When to Dish Out the Big Bucks on Tech

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Published September 11, 2013

| FOXBusiness

Apple (NASDAQ: AAPL) introduced the cheapest member of the iPhone family on Tuesday, but when it comes to technology: do you get what you pay for?

The smaller price tag, which can be as low as $99 for the iPhone 5C, can be attractive to cash-strapped consumers looking to get an iPhone, but experts recommend shoppers do their thorough research to make sure the smartphone will still meet all their needs.

For a customer with the means to spring for a pricier product, that is often the better option, says Jamie Lendino, lead analyst for consumer electronics at PCMag.com. 

He points to Amazon’s NASDAQ: AMZN)  Kindle offerings as an example, saying paying for the Kindle HD at $199 is a much better investment than the Kindle Fire at $159.

He explains that a gadget’s storage and RAM offerings tend to dictate price. Consumers who don’t need a lot of storage can get away with the lower-priced models.   

However, he warns shoppers not to get falsely lured into buying a gadget simply based on its price, saying Apple’s phone for $99, isn’t much cheaper than the fully-loaded phone for $199, but the actual prices are $549 and $649 for consumers.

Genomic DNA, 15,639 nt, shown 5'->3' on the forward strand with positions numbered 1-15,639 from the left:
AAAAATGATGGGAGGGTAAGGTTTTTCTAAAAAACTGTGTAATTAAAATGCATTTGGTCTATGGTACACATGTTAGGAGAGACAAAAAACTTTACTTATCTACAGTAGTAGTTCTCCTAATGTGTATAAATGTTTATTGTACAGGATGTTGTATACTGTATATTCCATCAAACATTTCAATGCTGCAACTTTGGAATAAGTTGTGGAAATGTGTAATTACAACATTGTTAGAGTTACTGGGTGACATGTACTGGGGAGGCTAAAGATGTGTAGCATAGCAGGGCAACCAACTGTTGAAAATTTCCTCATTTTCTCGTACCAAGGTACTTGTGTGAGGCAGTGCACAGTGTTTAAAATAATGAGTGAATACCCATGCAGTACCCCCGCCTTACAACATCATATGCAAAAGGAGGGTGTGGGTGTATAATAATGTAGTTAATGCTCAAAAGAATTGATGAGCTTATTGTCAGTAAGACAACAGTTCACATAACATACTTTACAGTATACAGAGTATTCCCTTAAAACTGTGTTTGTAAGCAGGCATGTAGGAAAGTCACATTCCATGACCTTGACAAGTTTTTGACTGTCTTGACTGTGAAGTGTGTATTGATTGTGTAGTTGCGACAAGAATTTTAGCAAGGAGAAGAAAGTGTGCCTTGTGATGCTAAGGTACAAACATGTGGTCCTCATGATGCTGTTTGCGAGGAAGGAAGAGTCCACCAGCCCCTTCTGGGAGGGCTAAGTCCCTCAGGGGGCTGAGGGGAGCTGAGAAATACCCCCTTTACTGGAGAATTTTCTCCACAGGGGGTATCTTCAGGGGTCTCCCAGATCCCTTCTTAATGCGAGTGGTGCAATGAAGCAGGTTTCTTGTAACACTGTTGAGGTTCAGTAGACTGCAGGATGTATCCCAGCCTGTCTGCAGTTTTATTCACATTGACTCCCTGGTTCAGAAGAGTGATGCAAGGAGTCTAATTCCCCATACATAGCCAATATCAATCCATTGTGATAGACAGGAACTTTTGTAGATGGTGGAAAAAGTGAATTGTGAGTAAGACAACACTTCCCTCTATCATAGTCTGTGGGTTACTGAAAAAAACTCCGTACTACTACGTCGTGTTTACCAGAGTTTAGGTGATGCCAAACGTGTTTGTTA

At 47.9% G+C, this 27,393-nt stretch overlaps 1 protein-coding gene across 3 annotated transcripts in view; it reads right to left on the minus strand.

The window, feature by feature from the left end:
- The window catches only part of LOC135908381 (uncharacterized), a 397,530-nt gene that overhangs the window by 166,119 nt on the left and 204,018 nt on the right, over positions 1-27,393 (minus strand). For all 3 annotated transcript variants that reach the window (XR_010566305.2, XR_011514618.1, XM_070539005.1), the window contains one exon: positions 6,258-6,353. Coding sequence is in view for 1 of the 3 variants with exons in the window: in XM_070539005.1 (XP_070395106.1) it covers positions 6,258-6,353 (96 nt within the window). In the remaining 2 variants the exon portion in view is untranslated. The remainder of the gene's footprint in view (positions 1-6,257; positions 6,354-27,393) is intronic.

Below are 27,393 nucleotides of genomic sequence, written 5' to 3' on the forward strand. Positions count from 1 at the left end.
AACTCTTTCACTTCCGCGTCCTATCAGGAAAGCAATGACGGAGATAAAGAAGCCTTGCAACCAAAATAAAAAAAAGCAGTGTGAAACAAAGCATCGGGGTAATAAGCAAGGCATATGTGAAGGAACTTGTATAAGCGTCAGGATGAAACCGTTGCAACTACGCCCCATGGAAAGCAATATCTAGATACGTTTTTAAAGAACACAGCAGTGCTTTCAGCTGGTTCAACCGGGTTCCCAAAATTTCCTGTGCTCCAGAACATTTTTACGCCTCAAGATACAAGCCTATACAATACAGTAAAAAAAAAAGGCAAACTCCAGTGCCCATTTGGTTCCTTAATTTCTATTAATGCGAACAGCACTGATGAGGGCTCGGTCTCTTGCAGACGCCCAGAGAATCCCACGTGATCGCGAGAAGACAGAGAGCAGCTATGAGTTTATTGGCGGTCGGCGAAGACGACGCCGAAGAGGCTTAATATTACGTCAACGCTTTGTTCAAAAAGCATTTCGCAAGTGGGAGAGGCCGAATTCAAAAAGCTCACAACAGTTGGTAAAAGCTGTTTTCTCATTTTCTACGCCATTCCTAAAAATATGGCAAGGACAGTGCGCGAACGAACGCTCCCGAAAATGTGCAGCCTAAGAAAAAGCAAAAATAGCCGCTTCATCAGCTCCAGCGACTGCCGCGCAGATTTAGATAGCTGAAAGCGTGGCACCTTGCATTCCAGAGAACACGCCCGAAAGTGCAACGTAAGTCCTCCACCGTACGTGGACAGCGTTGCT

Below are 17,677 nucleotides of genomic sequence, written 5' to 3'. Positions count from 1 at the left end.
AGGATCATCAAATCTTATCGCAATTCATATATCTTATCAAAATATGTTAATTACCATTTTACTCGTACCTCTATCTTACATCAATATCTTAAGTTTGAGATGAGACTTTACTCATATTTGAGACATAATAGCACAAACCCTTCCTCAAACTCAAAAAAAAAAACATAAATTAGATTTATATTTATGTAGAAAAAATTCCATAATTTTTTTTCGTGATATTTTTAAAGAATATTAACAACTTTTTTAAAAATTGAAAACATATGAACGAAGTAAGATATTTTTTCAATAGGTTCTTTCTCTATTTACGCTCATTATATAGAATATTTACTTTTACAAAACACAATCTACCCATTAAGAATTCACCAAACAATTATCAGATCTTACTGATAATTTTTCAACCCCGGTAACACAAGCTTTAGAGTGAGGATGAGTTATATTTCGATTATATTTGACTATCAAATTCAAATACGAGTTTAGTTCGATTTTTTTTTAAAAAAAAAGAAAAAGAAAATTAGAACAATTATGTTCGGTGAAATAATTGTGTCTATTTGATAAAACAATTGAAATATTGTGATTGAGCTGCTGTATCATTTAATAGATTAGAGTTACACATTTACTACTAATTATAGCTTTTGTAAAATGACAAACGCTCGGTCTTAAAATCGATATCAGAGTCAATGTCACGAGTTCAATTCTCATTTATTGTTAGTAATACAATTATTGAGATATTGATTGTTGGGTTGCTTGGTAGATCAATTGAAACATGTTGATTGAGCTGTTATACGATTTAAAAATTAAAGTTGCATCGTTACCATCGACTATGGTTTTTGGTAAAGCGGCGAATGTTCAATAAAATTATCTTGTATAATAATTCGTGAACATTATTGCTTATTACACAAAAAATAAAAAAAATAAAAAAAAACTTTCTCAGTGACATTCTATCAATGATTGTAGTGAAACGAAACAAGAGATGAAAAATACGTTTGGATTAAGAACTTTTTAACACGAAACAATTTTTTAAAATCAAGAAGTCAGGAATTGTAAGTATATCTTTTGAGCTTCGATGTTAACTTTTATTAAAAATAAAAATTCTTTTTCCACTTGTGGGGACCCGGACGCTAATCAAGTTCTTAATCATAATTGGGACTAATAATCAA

“This trips up a lot of people with phones; the upfront price tends to throw people off,” he says. “You will probably spend about $2,000 on the phone for the next two years. The carriers are subsidizing the upfront cost, so $100 in the long run is next to nothing.”

But some consumers buy more expensive products before doing the research, just because they want the best, no matter the cost, says Ari Zoldan, president and CEO of Quantum Media Holdings.

“More often than not, most people don’t even use half of the phone’s capacity in terms of memory, functionality and capabilities,” Zoldan says. “If you can get a price-sensitive phone and have the ability to upgrade down the road and try new models, I would look to get the inexpensive phone for starters.”

However, Lendino says if a new phone comes up with a long contract (two years or more), the pricier model could be a better choice.

“You will be spending a ton of money over the next two years, and I would say there is a certain minimum cost to get the job done correctly. You want to do some research first, and realize that in your efforts to save $100, you may be buying something that isn’t up to snuff,” Lendino says.

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